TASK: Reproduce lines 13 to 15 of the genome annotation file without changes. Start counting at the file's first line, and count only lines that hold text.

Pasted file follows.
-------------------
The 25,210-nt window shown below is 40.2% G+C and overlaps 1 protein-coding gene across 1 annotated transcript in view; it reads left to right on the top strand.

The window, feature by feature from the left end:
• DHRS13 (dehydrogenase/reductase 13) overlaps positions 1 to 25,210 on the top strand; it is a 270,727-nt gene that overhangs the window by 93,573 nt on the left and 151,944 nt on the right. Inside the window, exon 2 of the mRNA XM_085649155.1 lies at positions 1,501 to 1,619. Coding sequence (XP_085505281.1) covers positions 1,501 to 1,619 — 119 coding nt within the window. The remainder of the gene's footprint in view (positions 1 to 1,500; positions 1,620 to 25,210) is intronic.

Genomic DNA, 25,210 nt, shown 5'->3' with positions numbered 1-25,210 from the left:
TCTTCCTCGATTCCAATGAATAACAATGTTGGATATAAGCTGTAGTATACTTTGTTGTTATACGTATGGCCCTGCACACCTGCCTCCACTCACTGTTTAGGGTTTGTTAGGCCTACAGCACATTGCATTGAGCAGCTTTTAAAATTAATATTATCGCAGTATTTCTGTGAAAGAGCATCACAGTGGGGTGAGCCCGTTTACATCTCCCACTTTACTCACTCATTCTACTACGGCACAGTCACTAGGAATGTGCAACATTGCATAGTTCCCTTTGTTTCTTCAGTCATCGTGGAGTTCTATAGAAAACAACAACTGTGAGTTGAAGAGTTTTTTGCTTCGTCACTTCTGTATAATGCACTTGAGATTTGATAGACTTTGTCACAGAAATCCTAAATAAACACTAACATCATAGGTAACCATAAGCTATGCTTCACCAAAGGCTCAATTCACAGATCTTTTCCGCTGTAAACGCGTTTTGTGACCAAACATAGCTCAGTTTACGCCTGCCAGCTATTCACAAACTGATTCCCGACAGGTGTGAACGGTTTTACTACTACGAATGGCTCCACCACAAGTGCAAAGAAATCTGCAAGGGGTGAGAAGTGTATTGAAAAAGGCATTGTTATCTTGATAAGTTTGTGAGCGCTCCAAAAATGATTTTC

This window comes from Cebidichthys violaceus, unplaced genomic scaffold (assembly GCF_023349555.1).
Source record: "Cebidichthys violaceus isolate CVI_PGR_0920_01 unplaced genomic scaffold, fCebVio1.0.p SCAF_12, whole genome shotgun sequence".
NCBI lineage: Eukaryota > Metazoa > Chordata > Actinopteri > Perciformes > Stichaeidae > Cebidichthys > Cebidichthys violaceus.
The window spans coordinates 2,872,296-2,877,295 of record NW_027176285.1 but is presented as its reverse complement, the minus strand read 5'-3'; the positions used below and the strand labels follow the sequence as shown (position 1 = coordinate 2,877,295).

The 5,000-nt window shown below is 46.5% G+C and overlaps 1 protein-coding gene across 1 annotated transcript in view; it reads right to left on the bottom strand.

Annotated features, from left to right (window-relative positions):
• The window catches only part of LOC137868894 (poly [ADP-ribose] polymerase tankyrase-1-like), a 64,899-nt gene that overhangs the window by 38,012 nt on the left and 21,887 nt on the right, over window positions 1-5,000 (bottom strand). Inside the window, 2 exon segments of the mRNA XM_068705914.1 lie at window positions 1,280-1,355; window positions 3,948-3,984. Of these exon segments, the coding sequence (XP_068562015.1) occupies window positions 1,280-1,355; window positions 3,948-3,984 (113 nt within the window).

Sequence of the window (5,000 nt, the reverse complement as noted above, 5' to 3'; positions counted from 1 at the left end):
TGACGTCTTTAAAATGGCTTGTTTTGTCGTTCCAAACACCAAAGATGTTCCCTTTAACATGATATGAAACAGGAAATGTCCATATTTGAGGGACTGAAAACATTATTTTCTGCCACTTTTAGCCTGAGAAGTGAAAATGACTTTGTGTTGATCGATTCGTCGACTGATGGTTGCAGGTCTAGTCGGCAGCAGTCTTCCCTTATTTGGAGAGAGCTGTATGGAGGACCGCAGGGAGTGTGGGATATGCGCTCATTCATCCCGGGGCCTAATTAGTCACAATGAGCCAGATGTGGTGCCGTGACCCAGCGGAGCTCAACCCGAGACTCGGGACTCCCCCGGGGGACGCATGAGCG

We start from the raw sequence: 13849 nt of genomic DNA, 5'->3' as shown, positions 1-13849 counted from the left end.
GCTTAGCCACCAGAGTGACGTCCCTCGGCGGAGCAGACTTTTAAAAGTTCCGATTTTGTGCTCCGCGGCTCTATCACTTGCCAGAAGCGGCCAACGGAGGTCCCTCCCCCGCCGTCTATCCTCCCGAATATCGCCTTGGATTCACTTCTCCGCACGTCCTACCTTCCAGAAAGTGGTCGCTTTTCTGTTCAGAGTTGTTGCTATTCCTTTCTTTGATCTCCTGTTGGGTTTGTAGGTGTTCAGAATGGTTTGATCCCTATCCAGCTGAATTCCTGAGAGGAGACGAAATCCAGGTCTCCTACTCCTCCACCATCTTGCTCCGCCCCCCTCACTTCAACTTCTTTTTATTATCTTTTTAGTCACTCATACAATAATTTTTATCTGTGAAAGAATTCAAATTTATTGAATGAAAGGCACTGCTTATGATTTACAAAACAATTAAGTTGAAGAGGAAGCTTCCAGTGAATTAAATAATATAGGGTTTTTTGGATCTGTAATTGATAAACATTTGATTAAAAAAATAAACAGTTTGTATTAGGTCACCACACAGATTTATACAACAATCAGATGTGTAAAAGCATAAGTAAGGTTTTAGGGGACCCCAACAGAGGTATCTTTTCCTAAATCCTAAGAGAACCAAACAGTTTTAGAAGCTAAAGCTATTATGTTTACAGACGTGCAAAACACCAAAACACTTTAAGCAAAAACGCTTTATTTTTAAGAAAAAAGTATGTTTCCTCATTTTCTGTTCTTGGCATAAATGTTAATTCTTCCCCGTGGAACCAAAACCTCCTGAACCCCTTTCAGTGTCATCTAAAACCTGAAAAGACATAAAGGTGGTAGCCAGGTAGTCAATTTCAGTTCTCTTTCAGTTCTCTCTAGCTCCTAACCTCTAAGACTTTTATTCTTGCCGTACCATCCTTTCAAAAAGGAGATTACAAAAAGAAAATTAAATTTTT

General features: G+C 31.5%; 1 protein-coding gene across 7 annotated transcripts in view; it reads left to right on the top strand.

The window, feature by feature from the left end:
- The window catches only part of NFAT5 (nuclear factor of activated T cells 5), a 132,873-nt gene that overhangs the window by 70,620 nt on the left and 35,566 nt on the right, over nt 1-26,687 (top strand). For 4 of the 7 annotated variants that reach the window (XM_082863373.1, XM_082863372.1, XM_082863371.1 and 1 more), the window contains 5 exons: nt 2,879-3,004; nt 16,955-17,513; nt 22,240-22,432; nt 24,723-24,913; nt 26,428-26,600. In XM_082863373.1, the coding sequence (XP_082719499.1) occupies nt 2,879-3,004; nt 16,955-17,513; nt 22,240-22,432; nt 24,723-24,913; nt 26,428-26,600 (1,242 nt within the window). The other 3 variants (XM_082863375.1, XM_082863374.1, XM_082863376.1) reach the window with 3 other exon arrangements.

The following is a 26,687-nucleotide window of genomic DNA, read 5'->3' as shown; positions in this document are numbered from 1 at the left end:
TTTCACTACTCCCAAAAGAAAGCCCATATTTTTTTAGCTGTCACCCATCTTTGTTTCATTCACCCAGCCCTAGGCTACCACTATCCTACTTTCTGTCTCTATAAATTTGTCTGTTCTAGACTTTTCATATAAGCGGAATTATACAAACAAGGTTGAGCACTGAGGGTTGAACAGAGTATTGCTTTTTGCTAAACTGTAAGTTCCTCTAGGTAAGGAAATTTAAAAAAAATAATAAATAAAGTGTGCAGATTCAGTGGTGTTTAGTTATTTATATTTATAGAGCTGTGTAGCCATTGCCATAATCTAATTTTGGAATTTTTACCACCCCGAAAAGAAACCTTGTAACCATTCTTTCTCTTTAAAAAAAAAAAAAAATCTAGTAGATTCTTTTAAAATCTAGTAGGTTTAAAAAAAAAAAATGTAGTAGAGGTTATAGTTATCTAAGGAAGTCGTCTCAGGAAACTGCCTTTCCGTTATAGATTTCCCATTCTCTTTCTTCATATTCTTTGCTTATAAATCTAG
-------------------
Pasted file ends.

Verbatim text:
Sequence of the window (5,000 nt, the reverse complement as noted above, 5' to 3'; positions counted from 1 at the left end):
TGACGTCTTTAAAATGGCTTGTTTTGTCGTTCCAAACACCAAAGATGTTCCCTTTAACATGATATGAAACAGGAAATGTCCATATTTGAGGGACTGAAAACATTATTTTCTGCCACTTTTAGCCTGAGAAGTGAAAATGACTTTGTGTTGATCGATTCGTCGACTGATGGTTGCAGGTCTAGTCGGCAGCAGTCTTCCCTTATTTGGAGAGAGCTGTATGGAGGACCGCAGGGAGTGTGGGATATGCGCTCATTCATCCCGGGGCCTAATTAGTCACAATGAGCCAGATGTGGTGCCGTGACCCAGCGGAGCTCAACCCGAGACTCGGGACTCCCCCGGGGGACGCATGAGCG

We start from the raw sequence: 13849 nt of genomic DNA, 5'->3' as shown, positions 1-13849 counted from the left end.